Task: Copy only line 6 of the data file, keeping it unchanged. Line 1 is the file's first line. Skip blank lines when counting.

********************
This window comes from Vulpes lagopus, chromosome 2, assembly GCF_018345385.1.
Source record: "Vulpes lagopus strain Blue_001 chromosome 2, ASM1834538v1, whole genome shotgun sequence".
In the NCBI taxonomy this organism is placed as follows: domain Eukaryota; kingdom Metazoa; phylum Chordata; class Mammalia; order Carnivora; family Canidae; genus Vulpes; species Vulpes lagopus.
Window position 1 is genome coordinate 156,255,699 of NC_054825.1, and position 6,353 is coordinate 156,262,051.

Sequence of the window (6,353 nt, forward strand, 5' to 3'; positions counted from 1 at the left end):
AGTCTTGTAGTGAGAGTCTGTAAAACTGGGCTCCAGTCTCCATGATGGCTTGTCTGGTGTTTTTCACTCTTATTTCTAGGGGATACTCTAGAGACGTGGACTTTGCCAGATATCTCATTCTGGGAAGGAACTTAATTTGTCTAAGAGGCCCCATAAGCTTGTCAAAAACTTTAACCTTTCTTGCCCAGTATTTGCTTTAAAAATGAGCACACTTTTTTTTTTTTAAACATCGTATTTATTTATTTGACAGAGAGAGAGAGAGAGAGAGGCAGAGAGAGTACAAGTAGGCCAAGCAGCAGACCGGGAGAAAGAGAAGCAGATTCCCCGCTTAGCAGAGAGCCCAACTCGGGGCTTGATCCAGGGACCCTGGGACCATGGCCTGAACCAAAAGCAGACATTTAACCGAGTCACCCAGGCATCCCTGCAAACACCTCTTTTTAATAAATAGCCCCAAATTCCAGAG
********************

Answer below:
AGTCTTGTAGTGAGAGTCTGTAAAACTGGGCTCCAGTCTCCATGATGGCTTGTCTGGTGTTTTTCACTCTTATTTCTAGGGGATACTCTAGAGACGTGGACTTTGCCAGATATCTCATTCTGGGAAGGAACTTAATTTGTCTAAGAGGCCCCATAAGCTTGTCAAAAACTTTAACCTTTCTTGCCCAGTATTTGCTTTAAAAATGAGCACACTTTTTTTTTTTTAAACATCGTATTTATTTATTTGACAGAGAGAGAGAGAGAGAGAGGCAGAGAGAGTACAAGTAGGCCAAGCAGCAGACCGGGAGAAAGAGAAGCAGATTCCCCGCTTAGCAGAGAGCCCAACTCGGGGCTTGATCCAGGGACCCTGGGACCATGGCCTGAACCAAAAGCAGACATTTAACCGAGTCACCCAGGCATCCCTGCAAACACCTCTTTTTAATAAATAGCCCCAAATTCCAGAG